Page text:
Simple Steps To Successful Forecasting

Retaining loyal customers, generating turnover and responding to global competition are becoming increasingly challenging.  And the current economic climate doesn’t help as financial pillars appear to shake and stumble, draining confidence amongst businesses of all kinds. 

In times like these, it is crucial to remain focused.  Forecasts are a useful foundation for setting goals and KPIs based on predicted future sales and production, and adjustments to both production and marketing can be made in reviewing forecast figures and actual results.

Forecasts are nevertheless tricky to create as it is difficult to obtain reliable data and it is often impossible to predict the future beyond the short to medium terms.  Furthermore, the data gathered can be biased, out of date or flawed.

A recent article in the Wall Street Journal discusses the collaboration of company departments – chiefly the sales, production and marketing departments – in creating forecasts, and suggests seven rules companies can follow to make the most of collaboration in their forecasting efforts.  These can be summarized as follows:

  1.  Involve senior executives.  Senior executives need to be on board, not only to achieve buy-in to the forecast, but also to approve and action spend on forecasting technologies that enhance the collection and sharing of data.  The author suggests:
    One way to get the attention of key executives is to calculate what a one-percentage-point improvement in forecast accuracy may mean to the company.  As supplies come closer to demand, customers can buy more, stores return less, and more revenue goes straight to the bottom line instead of paying for excess storage and handling.  For a large company, it could add millions of dollars to the bottom line.
  2. Explain the mutual benefits.  Forecasting needs to benefit all those involved in the data sharing process.  The authors argue that whilst salespeople may want to focus on selling and not forecasting, the salespeople would however become interested if they believed that a more efficient supply chain would help make the product available according to customers’ requirements, thereby increasing sales commissions.
  3. Clearly define goals and agreements.  Setting clear goals and metrics are paramount to increasing efficiency, especially of supply chains, such as reducing the number of days of inventory on hand.  The authors cite Procter & Gamble as an example: the company uses a scorecard that looks at on-time deliveries and the number of times a store runs out of a product, amongst other things.  The goals should constantly be reviewed to eliminate unrealistic expectations between departments and to determine whether goals are met, thereby enabling the most effective changes to be implemented and improvements made.
  4. Use the best technology.  A central database is required to enable different parties to share data, such as sales, inventory and purchasing data (historical and current).  The best technologies should be used to capture, store and share this data.
  5. Focus where revenue and profits are greatest.  Since resources are limited, companies should focus forecasts on products that yield more revenue and profits.  A deviation from this could result in staff devoting more time to less important and lower value products, rendering the forecasting a wasteful exercise.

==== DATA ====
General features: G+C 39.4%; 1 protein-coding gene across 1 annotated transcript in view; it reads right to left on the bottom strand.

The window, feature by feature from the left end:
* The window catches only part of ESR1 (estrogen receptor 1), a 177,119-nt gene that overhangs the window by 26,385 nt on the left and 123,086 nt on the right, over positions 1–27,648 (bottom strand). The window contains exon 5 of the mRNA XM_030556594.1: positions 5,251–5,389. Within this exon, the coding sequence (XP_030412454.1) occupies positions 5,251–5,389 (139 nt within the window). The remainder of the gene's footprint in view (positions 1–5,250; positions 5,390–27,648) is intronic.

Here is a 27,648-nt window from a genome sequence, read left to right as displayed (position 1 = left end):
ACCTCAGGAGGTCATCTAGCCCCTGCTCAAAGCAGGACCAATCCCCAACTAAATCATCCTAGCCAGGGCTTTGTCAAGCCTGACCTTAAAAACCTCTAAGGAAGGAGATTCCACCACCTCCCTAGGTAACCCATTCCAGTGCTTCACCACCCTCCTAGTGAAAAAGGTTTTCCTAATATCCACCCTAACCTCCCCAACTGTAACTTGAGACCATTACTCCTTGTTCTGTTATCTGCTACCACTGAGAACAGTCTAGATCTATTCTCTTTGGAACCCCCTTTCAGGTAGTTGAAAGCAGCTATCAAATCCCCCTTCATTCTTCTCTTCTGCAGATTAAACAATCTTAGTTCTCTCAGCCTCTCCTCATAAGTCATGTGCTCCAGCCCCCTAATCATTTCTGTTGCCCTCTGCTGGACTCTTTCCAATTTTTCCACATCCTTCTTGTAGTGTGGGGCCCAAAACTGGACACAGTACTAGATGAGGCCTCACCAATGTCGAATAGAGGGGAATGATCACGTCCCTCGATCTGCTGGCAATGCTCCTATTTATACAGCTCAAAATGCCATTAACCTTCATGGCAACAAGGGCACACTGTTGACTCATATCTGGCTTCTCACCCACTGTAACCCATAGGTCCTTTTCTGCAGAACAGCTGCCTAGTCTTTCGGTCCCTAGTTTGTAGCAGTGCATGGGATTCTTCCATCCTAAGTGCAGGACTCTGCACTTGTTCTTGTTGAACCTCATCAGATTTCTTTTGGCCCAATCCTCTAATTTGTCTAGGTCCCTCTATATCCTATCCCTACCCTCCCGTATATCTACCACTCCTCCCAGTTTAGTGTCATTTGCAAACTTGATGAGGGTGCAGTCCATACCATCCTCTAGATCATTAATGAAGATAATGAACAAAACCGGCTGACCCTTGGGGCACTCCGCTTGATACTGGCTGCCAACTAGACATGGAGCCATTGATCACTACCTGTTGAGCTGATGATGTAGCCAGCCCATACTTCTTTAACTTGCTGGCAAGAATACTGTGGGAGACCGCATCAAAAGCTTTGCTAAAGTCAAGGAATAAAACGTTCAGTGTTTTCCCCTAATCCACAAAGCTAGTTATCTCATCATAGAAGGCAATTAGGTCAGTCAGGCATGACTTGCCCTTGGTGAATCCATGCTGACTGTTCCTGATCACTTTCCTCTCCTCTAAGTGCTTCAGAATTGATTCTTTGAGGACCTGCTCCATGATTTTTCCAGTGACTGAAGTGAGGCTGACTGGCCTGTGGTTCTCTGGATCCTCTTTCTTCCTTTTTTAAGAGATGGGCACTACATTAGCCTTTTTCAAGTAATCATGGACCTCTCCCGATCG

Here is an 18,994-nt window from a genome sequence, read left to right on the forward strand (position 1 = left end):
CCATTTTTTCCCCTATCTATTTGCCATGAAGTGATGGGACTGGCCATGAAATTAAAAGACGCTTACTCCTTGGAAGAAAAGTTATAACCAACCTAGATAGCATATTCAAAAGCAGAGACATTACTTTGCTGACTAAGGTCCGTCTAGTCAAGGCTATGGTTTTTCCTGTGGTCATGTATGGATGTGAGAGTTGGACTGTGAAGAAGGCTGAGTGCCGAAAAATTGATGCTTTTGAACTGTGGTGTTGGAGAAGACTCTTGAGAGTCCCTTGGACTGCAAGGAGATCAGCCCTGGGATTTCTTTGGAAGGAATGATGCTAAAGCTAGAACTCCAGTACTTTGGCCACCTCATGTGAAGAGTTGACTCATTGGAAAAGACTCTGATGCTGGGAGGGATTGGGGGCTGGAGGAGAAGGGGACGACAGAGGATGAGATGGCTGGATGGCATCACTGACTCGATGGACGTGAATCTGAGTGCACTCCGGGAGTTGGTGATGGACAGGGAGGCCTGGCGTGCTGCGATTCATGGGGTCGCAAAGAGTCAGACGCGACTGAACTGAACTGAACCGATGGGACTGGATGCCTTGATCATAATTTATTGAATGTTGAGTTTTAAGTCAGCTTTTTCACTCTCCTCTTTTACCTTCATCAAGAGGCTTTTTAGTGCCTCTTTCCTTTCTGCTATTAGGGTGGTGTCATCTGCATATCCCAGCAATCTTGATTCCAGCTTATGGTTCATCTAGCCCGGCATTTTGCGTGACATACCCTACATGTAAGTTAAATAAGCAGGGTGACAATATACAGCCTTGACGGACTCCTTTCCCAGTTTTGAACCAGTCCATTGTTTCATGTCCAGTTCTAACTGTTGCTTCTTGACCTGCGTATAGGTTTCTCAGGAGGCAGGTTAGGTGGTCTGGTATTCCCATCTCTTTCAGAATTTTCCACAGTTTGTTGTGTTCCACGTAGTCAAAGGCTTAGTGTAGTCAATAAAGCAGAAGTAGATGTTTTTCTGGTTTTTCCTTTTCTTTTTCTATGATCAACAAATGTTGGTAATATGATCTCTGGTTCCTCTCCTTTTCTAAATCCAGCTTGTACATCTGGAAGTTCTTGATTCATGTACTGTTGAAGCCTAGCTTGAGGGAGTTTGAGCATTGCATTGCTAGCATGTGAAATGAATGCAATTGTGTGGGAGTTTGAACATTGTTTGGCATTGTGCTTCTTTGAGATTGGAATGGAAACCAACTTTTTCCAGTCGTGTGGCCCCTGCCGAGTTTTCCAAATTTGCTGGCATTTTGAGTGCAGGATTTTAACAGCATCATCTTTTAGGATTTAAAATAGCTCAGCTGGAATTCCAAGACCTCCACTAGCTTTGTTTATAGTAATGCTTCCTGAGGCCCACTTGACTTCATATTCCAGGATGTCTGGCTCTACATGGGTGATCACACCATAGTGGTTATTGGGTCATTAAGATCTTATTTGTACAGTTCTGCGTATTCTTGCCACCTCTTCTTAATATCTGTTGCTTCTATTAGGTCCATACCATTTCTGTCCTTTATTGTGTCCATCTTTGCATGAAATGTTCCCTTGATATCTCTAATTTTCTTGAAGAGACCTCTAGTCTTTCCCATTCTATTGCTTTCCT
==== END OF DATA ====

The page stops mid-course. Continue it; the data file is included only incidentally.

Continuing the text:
6. Link incentives to companywide goals.  Incentives and rewards should be based on achievements of the company as a whole, as opposed to those of particular departments.  This enables effective and reliable forecasting, as opposed to deliberately low forecasting that is set too low with the aim of bettering predictions and therefore making a certain team look deceptively good.
  7. Aim for continuous improvement.  It is crucial to continuously check the data to eliminate any errors that could contaminate the forecast, such as prejudiced assumptions or incorrect benchmarks.

Finally, we would like to add a further tip to successful forecasting.  The seven tips above are based on an inside-out approach, i.e. the view from within the company.  It would be beneficial to test forecasts from an objective standpoint, involving market and competitive intelligence.  For example, market research could be used to create comparable datasets (such as competitor forecasts or market forecasts as a whole), and this can be achieved through desk research, statistical extrapolation, and a select number of interviews with industry experts (such as large customers, trade associations, competitors and distributors). 

B2B International USA’s Business Development & Research Manager Julia Cupman says:

Market research offers an independent means of not only verifying forecasts, but also of obtaining invaluable insights into everything that can directly and indirectly affect a forecast, such as challenges facing a market, market trends and influences, strengths and weaknesses of a company and its competitors, threats, unmet needs and opportunities.  Hence companies who only base their forecasting and planning on internal knowledge may not be maximizing their full potential.

For more information on forecasting and how market research can add value, including different types of forecasts, the role of forecasts and forecasting methods, please take a look at our white paper: Forecasting and Scenario Planning.

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